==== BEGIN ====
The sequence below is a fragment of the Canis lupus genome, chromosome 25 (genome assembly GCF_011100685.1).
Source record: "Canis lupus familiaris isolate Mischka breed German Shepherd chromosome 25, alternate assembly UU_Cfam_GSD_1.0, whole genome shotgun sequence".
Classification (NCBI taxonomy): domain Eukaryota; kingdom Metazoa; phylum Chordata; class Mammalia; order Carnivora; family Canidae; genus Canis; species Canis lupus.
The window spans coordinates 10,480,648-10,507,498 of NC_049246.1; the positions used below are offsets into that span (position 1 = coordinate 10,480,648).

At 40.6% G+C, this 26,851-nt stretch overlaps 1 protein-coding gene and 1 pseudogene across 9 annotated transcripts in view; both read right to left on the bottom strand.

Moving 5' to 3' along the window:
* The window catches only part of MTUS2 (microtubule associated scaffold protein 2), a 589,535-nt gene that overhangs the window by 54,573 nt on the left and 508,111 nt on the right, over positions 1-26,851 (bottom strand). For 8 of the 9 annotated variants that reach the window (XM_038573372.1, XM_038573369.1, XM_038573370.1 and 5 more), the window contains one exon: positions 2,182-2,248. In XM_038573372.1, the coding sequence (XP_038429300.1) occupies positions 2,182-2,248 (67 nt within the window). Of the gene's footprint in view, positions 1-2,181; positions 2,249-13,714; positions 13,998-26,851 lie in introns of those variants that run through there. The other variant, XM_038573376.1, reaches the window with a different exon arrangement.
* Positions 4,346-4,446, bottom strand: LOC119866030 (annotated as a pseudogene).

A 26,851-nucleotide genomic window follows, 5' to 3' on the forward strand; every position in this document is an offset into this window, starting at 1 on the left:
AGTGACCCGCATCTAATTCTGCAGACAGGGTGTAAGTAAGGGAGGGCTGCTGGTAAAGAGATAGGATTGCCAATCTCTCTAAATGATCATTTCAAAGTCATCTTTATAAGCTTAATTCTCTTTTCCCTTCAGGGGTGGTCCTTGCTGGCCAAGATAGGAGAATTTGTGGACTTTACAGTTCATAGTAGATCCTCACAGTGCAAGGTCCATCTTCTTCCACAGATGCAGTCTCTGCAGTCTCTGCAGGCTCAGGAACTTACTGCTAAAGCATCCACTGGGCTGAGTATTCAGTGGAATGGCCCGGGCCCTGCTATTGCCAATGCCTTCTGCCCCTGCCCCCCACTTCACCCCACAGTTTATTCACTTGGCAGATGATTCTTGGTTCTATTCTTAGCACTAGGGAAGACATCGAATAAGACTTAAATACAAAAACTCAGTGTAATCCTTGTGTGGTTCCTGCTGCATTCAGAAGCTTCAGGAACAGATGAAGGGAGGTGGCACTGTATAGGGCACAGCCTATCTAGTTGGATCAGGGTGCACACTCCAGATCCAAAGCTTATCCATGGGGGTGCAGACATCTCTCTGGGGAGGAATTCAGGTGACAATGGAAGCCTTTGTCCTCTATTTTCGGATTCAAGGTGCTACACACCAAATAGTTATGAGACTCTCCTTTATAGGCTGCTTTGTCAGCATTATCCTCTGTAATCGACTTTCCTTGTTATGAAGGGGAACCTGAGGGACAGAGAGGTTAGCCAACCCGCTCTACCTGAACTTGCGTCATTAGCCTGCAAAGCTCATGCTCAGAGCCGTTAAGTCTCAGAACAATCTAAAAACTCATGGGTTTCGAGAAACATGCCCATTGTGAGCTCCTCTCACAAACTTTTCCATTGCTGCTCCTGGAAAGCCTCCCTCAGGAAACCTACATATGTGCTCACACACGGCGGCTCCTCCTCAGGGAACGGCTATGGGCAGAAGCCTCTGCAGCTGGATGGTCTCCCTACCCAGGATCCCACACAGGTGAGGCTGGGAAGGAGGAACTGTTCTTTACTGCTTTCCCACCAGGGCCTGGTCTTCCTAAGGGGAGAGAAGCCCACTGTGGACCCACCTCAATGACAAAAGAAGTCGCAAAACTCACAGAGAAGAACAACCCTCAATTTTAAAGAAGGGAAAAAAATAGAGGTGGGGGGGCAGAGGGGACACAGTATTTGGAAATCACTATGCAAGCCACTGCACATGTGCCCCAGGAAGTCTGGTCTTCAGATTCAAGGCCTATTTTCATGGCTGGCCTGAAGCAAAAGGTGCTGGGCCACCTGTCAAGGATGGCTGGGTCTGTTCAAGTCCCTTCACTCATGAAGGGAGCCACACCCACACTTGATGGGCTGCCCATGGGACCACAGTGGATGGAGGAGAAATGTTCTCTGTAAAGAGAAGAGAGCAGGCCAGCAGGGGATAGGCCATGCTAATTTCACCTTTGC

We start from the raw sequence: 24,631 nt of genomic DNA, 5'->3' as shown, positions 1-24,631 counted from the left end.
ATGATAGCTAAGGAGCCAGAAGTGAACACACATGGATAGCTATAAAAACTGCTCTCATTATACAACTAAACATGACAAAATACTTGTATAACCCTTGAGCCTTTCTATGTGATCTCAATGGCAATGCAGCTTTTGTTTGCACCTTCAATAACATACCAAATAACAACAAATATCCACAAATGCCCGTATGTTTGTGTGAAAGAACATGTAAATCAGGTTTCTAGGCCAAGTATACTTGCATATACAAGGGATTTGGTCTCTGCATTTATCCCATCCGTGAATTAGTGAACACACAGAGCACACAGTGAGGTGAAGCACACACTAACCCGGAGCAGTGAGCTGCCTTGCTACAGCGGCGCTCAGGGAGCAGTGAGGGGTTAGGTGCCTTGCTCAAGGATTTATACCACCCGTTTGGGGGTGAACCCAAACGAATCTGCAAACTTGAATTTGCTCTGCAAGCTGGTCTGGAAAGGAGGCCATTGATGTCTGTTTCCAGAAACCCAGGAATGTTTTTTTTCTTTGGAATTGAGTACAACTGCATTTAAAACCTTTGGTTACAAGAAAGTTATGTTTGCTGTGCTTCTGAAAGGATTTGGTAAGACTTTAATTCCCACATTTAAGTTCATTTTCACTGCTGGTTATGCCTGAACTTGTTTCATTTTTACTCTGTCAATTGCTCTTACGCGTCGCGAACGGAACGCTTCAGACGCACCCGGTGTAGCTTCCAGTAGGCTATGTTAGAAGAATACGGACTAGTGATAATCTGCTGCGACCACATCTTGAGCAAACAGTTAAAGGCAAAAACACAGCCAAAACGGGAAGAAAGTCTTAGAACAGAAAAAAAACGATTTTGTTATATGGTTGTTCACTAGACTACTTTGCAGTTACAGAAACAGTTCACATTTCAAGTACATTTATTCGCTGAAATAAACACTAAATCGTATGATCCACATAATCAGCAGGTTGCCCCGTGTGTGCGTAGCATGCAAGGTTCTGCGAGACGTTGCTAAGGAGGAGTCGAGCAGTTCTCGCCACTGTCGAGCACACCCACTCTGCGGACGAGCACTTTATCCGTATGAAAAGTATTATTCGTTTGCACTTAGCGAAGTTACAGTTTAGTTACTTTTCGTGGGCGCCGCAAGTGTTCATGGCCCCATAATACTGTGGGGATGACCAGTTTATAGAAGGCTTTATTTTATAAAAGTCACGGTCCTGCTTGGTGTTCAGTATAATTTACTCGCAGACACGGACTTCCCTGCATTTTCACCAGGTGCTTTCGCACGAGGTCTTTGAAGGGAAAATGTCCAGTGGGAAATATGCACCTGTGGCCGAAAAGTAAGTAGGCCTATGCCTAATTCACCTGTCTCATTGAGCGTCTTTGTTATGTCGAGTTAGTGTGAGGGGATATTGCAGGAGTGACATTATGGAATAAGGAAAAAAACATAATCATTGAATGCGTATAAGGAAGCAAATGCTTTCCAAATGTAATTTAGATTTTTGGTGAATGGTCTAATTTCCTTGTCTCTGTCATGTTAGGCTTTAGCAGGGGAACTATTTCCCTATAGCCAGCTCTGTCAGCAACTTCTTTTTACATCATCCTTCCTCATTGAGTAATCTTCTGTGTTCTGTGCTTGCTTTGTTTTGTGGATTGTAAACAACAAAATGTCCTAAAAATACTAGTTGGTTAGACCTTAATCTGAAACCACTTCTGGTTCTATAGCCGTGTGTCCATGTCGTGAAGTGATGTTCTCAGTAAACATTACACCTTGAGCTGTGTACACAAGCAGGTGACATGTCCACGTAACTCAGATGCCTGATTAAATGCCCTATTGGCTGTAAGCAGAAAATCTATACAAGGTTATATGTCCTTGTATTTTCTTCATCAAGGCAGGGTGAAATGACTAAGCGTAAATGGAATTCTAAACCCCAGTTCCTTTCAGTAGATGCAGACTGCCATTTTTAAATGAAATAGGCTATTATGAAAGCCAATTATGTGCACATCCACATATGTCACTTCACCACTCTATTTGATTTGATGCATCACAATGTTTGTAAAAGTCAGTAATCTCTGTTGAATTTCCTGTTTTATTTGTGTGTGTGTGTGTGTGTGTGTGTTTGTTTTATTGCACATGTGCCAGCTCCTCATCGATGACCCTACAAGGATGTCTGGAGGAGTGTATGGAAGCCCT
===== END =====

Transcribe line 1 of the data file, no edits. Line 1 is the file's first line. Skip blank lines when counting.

The sequence below is a fragment of the Canis lupus genome, chromosome 25 (genome assembly GCF_011100685.1).